Medical Technologies: Biomechanics

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Centre de Recerca en Enginyeria Biomèdica (CREB) UPC

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The Biomechanical Engineering Laboratory (BIOMEC) is a research group of the Universitat Politècnica de Catalunya (UPC), and one of the seven research areas of the Biomedical Engineering Research Centre (CREB). Our mission at the laboratory is twofold: 1) to develop multibody biomechanical models to explore and simulate the dynamics of human motion for both clinical and sports applications; and 2), to design customised robotic devices for motion assistance and rehabilitation.

We have a fully equipped motion analysis lab that includes an 18-camera motion capture system, 2 force plates, a 16-channel electromyography (EMG) system and a pressure measurement system. We also have a fully equipped workshop where researchers and students design and build all their mechatronic prototypes.

Current research projects focus on 1) developing customised robotic exoskeletons to help patients regain movement following spinal injuries, and 2) exploring human motion in order to evaluate the results of clinical interventions and treatments. The group also investigates other key topics in mechanical engineering and robotics. Our lab staff include mechanical and biomedical engineers who work closely with our clinical and industrial partners to translate the technologies we develop into products that meet real-world needs.

The BIOMEC laboratory actively collaborates with international institutions, including McGill University, Rice University and TU Darmstadt. We are excited to have recently founded our first spin-off, ABLE Human Motion, with the aim of transferring to market the first lightweight, easy-to-use, affordable exoskeleton for people with spinal cord injuries to naturally and intuitively restore their ability to walk.

Research lines

  1. Simulation of human motion dynamics.
  2. Design of robotic assistance devices for neurorehabilitation.

Scientific objectives

  1. To design new robotic assistance and neuroprosthetic systems to improve motion in patients with spinal cord injury and stroke.
  2. To develop predictors of human motion using biomechanical models and mathematical algorithms for optimal control.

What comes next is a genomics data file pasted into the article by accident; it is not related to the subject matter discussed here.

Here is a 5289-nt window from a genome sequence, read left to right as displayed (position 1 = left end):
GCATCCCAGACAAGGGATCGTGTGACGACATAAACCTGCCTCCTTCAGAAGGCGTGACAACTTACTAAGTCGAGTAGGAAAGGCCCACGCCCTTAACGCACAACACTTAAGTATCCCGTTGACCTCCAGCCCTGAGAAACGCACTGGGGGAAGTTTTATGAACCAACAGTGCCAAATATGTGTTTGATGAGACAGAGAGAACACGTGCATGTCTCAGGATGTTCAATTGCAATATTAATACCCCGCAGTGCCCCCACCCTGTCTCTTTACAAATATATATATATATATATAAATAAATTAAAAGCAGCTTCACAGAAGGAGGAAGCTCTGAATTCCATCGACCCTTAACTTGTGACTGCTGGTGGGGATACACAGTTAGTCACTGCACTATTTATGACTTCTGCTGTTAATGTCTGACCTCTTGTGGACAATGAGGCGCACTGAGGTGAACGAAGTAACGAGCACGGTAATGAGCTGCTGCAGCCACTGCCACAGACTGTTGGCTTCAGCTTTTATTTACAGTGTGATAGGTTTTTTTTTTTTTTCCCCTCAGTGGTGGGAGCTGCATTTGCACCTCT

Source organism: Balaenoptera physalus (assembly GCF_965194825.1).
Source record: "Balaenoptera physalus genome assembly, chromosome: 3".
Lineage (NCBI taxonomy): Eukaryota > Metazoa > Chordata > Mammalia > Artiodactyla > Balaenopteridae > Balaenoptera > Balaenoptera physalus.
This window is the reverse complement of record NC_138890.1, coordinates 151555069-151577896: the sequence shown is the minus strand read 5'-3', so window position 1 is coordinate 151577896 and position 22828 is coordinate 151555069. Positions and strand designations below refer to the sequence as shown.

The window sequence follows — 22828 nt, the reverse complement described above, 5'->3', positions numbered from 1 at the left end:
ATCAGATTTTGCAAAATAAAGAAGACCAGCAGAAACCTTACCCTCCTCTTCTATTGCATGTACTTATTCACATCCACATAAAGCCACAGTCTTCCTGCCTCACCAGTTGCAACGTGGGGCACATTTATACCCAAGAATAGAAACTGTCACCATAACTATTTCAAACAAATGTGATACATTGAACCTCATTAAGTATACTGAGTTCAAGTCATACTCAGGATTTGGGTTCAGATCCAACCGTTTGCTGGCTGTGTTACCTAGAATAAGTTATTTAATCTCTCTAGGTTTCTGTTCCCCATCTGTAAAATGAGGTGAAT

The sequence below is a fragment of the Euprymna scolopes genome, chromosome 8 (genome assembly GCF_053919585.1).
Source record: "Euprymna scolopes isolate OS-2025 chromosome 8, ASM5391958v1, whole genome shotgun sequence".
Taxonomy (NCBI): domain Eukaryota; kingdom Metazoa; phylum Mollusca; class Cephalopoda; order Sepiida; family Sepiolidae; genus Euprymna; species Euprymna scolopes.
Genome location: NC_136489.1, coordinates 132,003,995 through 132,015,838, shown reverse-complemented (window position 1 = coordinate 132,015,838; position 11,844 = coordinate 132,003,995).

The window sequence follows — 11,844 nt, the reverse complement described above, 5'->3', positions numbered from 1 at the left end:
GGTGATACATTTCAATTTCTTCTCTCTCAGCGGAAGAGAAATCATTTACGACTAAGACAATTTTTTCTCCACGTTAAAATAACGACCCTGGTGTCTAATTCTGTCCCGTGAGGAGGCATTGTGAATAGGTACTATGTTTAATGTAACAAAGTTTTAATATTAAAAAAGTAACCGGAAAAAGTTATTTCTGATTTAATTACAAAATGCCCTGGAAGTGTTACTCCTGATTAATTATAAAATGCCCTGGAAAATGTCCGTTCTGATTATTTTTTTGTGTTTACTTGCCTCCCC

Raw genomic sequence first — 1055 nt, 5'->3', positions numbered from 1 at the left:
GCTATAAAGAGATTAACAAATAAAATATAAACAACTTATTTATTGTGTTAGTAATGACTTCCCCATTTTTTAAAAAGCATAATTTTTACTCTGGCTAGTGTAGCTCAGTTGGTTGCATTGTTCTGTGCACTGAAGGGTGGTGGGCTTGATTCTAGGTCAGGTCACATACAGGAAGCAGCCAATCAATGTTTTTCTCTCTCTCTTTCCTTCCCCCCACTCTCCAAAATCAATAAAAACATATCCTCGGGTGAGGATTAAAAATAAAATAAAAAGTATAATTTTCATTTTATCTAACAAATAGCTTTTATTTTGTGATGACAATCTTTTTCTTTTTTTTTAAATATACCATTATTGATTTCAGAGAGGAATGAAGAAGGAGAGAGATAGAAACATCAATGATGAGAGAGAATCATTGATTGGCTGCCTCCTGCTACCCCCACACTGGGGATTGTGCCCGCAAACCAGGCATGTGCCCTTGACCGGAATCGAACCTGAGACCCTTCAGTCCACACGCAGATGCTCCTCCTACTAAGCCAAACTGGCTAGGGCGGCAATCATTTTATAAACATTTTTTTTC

3. To design innovative assistive technology for upper limb rehabilitation.
  4. To clinically validate the rehabilitation technology that we develop in hospitals such as the SJD Barcelona Children's Hospital.
  5. To carry out a clinical trial on the efficacy of rehabilitation therapies in patients by analysing human motion in the laboratory.

Area/Field of expertise

Our research forms part of the study and simulation of human motion and, based on this knowledge, the development of technology for rehabilitation.

We have a fully equipped biomechanics laboratory (motion capture system, force plates, EMG, plantar pressure insoles) for human motion analysis. We also have an adjustable speed/incline treadmill. Having collected this information, we use biomechanical software to calculate kinematic (joint angle), dynamic (muscle pairs and force) and energy (metabolic consumption, joint power) parameters. These data can then be used to objectively characterise movement.

As for our robotic devices, we have experts in mechanical design, our own 3D printer and full access to the UPC manufacturing laboratory. We design assistance systems ,combining orthopaedics and robotics. We should also mention our accomplishment with our ABLE exoskeleton, which helps people with lower spinal cord injuries to walk again.

Group members


  • Optimal control prediction of assisted walking using torque-driven models
    Febrer Nafría, Míriam
More Theses


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